Background: To investigate dynamic live tissue organophosphorus nerve agent
uptake and distribution fates resulting in acetylcholinesterase inhibition, we recently reported
the first-in-class fluorine-18 [18F] radiolabeled Positron Emission Tomography (PET) imaging
tracer known as [18F]O-(2-fluoroethyl)-O-(p-nitrophenyl)methylphosphonate. This tracer
has been initially studied in live rats with PET imaging.
Objective: We sought to evaluate the PET tracer in vivo using a new dose formulation of saline,
ethanol and L-ascorbic acid, and compare the influence of this formulation on in vivo
tracer performance to previous data collected using a CH3CN:PBS formulation.
Methods: A high molar activity [18F]tracer radiosynthesis was used. Doses were formulated
as saline, ethanol (≤ 1%) and L-ascorbic acid (0.1%), pH 4.0-4.5. Stability was evaluated to 6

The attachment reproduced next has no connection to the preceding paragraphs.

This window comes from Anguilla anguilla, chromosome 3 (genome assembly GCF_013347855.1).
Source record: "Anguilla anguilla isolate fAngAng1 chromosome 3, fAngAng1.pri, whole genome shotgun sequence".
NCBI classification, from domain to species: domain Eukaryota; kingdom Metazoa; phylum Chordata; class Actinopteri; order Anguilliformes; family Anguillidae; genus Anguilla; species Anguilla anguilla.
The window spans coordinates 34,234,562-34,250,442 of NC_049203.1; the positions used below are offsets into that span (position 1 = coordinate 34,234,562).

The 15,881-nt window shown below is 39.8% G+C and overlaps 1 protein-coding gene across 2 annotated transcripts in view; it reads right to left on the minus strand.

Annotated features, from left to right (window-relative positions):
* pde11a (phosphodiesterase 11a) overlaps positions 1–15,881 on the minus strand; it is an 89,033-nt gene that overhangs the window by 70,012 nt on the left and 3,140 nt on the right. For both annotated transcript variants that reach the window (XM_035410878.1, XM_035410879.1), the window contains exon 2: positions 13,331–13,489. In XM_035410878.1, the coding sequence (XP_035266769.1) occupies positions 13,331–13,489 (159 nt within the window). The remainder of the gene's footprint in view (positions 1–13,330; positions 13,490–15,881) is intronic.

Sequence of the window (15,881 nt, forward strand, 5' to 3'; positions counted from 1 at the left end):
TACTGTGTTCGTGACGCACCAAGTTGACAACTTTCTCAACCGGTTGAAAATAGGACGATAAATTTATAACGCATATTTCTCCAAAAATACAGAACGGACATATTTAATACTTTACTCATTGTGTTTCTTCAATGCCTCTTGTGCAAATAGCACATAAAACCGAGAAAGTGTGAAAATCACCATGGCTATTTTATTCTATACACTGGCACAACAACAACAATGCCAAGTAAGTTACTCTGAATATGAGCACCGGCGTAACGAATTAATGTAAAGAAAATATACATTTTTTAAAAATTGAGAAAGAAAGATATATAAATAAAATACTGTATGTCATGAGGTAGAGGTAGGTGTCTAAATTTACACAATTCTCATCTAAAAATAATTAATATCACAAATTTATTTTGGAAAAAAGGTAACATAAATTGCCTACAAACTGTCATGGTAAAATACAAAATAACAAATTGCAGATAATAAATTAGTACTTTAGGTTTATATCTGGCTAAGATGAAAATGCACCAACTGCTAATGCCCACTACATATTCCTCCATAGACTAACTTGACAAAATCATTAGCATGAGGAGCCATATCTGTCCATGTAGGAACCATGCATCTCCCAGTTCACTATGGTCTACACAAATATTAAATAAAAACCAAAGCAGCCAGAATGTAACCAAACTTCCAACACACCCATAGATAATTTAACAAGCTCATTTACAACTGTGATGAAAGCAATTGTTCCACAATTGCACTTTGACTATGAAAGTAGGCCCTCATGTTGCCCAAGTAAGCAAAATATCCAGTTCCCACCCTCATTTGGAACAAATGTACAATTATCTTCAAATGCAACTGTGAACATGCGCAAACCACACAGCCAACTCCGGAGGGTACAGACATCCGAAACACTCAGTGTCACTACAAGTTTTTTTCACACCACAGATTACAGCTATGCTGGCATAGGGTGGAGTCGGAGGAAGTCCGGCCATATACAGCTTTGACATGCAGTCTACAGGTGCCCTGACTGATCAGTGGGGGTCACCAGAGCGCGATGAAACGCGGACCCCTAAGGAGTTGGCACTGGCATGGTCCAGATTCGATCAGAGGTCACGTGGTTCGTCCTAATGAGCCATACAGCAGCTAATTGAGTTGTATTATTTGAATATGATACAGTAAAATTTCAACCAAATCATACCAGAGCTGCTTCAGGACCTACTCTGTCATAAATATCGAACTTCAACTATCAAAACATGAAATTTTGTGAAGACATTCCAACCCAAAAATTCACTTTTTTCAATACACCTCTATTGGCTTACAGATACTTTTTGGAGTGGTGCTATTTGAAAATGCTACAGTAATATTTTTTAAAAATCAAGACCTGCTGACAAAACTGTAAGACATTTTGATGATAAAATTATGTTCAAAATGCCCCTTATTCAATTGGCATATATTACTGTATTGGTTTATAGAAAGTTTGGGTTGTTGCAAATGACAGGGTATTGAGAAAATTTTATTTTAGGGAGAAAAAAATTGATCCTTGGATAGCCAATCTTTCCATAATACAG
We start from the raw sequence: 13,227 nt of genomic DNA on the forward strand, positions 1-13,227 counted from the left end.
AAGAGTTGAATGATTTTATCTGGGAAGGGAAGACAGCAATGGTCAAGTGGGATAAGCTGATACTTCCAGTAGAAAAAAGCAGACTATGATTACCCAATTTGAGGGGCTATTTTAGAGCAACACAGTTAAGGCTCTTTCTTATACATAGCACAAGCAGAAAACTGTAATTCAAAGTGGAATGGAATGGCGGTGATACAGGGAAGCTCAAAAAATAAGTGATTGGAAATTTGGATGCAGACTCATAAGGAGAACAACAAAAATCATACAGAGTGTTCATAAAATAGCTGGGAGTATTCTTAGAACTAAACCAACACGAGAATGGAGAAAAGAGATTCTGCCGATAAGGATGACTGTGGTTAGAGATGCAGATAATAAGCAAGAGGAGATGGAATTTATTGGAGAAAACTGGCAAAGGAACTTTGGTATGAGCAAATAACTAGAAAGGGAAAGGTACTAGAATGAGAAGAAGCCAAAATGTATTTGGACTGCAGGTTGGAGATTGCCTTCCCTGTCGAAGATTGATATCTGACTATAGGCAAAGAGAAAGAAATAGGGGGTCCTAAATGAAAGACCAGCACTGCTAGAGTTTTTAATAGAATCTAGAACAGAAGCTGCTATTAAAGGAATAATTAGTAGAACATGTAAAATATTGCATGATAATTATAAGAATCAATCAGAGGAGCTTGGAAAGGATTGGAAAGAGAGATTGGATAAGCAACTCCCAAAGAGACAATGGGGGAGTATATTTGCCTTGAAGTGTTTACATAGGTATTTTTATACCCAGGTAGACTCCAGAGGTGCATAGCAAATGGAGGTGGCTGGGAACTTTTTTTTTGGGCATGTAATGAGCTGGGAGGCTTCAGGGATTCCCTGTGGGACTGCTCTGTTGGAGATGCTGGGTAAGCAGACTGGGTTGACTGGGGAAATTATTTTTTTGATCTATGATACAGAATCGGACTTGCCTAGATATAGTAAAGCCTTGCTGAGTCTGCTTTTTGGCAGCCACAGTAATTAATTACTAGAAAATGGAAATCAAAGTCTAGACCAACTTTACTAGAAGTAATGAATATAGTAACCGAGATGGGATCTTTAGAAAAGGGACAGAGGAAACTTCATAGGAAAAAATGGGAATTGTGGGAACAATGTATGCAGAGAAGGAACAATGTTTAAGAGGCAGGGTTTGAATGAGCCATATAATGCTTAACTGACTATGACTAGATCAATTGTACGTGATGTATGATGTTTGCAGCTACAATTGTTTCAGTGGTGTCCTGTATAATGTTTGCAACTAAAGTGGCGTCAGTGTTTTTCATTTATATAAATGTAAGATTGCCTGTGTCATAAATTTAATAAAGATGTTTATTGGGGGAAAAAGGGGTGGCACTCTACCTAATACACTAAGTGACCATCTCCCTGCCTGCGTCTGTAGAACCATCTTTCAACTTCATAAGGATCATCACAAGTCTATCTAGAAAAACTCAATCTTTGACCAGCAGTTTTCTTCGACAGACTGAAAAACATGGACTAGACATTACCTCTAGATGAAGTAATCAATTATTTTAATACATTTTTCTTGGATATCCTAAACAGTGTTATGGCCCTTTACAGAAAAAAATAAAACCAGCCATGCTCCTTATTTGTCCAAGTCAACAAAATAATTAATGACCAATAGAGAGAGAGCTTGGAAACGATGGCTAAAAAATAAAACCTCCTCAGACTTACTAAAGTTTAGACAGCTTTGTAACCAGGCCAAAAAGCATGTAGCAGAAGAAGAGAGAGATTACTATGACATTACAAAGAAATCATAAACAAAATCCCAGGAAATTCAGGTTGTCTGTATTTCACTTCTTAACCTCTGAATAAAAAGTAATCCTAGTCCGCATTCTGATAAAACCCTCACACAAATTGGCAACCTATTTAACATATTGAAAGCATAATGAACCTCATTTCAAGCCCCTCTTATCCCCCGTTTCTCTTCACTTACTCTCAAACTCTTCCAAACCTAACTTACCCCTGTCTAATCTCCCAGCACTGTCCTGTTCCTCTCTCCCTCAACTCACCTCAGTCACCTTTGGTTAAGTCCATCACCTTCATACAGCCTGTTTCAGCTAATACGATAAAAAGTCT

h. Dose injection (i.v.) into male rats was followed by either ex vivo biodistribution profiling
at 5, 30, 90 min, or dynamic 90 min PET imaging. Rat biodistribution and PET imaging data
Results and Discussion: An optimized radiosynthesis (8 ± 2 % RCY) resulted in stable
doses for 6 h (>99%). Arterial blood included a tracer and a single metabolite. The ex vivo
biodistribution and live tissue PET imaging data revealed rapid radioactivity uptake and distributed
tissue levels: heart and lung, highest; liver, moderate; and brain, lowest.
Conclusion: Imaging and biodistribution data were highly correlated with expected radioactivity
tissue uptake and distribution in target organs. Lower brain radioactivity levels by PET
imaging were found for the new formulation (saline, 1% L-ascorbic acid, < 1% ethanol) as
compared to the established CH3CN:PBS formulation. Overall, we found that the i.v. dose
formulation changed the in vivo profile of an organophosphorus PET tracer that is considered
an important finding for future organophosphorus PET tracer studies.